Oh, Wheatley, you lovable scamp.

Portal 2. Easily the funniest and most well-constructed game of last year, Portal 2 was short, sweet, and to the point. It was funny and I don’t have a single bad thing to say about it.

The Semantic Drift Game of the Year: I played some excellent games this past year. Skyrim kicks so much ass, but I am still neck deep in the Stormcloak rebellion and I don’t want it to end ever. Since I haven’t completed the game and will be slaying dragons for at least the first few months of 2012, the game is exempt. That leaves Batman: Arkham City as the greatest game of 2011.

Alex Mason, Master Chief, and the Unsatisfying Futility of War

Alex Mason has problems. That much is clear from the start. Restrained, drugged, and under interrogation by mysterious inquisitors, the main character in Call of Duty: Black Ops begins the game from a compromised position. In the dark, the voices demand that he reveals what he knows about the missions he undertook as a special forces operative during the Cold War. From this framing device, the game takes the player on several individual missions that range from the failed Bay of Pigs invasion to escaping a Soviet Prison, to invading an enemy warship. Along the way, Mason flashes back to moments of betrayal and paranoia worthy of the most frantic conspiracy theory. Alex eventually takes his quest for revenge and clarity to the jungles of Vietnam and Cambodia.

I have a hard time wrapping my head around the game mechanics at the heart of the Call of Duty games. I prefer to enter a room filled with X number of bad guys, slay them all (preferably by hiding behind something and taking a series of measured headshots, although I’m not opposed to bumrushing the bastards and circle strafing until I’m alone), and then leisurely search for treasure, ammo, and health. I feel a sense of pride when I clear a room of enemies, especially when I do so swiftly and with the efficiency of a special forces bad-ass. The best games impart a sense of identification with the gun-wielding avatar, such that when Master Chief finishes off his last brute and takes a minute to survey the carnage in Halo, the player basks in the reflected glory of the hero. In that moment, he has vanquished all foes.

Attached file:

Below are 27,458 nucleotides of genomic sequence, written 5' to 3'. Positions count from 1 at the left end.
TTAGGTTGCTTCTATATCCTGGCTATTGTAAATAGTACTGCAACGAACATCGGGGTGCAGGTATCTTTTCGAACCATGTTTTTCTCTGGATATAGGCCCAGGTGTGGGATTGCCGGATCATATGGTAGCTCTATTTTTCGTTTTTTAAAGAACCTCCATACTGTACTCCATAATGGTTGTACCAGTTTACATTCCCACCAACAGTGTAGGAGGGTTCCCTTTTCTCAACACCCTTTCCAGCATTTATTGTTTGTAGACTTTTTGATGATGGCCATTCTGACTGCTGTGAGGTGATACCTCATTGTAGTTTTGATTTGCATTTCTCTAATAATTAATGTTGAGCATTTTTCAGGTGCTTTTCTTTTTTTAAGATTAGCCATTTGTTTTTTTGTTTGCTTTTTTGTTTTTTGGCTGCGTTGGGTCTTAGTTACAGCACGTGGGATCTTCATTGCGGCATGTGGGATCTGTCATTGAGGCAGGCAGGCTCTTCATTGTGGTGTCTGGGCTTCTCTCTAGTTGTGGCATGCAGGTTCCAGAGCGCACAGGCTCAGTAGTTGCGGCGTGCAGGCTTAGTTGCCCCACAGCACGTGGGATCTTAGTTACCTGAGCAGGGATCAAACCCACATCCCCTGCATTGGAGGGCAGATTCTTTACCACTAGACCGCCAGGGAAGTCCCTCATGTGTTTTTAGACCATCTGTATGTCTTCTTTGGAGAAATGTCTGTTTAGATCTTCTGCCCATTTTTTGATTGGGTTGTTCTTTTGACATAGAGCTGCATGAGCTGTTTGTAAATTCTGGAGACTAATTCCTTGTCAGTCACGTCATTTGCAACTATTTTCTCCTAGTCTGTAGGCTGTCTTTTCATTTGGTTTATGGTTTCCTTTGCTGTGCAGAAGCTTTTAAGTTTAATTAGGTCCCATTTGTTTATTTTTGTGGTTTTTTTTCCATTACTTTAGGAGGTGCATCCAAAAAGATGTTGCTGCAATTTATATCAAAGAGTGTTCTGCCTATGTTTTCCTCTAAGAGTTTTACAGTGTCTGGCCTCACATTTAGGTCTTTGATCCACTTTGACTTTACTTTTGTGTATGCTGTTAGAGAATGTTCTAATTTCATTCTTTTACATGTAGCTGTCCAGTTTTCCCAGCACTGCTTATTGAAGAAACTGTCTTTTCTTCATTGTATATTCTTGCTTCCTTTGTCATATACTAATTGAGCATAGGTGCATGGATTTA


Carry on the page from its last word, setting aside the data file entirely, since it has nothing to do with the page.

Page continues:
The Call of Duty series asks me to eschew this slow, thoughtful approach to combat in favor of a more aggressive berserker style. In Call of Duty: Black Ops, the methodical sniping of far away enemies is stripped of any sense of satisfaction because they’ll just keep respawning until you cross a certain checkpoint. No matter how many times you kill the enemy, he is instantly replaced by an identical doppelganger who doesn’t seem to learn anything from his predecessor’s mistakes.

This “clown car” approach to combat often leads me into an existential crisis. What’s the point of shooting an enemy when another one will just take his place? My virtual warrior’s battle grinds to a halt as he ponders the futility of war. Gone is the quiet thrill of the headshot that reduces the machine-gunner who was blocking the hallways into pixellated pink mist, thus opening the way for me to slowly search the room. Instead, I find myself turning CoD campaign sessions into all-out sprints from checkpoint to checkpoint. Like WOPR in WarGames,  my tactical assessment of the combat in Black Ops is  “the only win­ning move is not to play.” Instead of working out optimal paths through enemy-occupied territory where I cautiously crouch, hide, shoot my way to that victorious moment, I guide my character Alex Mason to run like  a madman from one invisible checkpoint to another. Taking a few shots only bloodies up your screen, and if you find the best way to run forward you can complete stages without firing a single shot. I find this sort of victory hollow, yet the mechanics of the game force me into it every time. It doesn’t ruin the game,  and the thrilling set-pieces more than make up for it. The entire rooftop chase sequence in the Hong Kong level is a master class in level design and the developer Treyarch just plain brings the fun. It plays like a living John Woo movie.

I don’t know if I can really call my feelings criticism in any real sense, because the Call of Duty approach to combat has proven to be vastly successful for the franchise. Despite my enjoyment of Black Ops I am not a convert to the approach and I don’t think I’ll be playing many other Call of Duty games.

The Rundown for Wednesday, April 21st 2010

Mistress Internet reveals her hidden delights in response to my tender ministrations:

  • Video games can never be art – Roger Ebert’s Journal

    Filed Under:[art aesthetics criticism games videogames ebert ]

  • The iPad, the Kindle, and the future of books : The New Yorker
    Thoughtful article about the coming War.
    Filed Under:[books amazon apple publishing ]
  • Internet Goodies for Sunday, January 11th 2009

    Back in San Francisco and positively tingling with anticipation for classes to start, I still have a few links for my adoring public.

  • 9 Reasons Not to Attend Law School
    All true, and yet I remain undeterred.Filed Under [lawschool ]
  • People Who Deserve It
    Deserve what? A punch in the face, of course.”This blog is not written with malice or scorn, but with a sincere desire to witness the upward progression of the human race. And some people are ruining it for everybody.
    People who wear sunglasses inside.
    Savages who pee on the seat.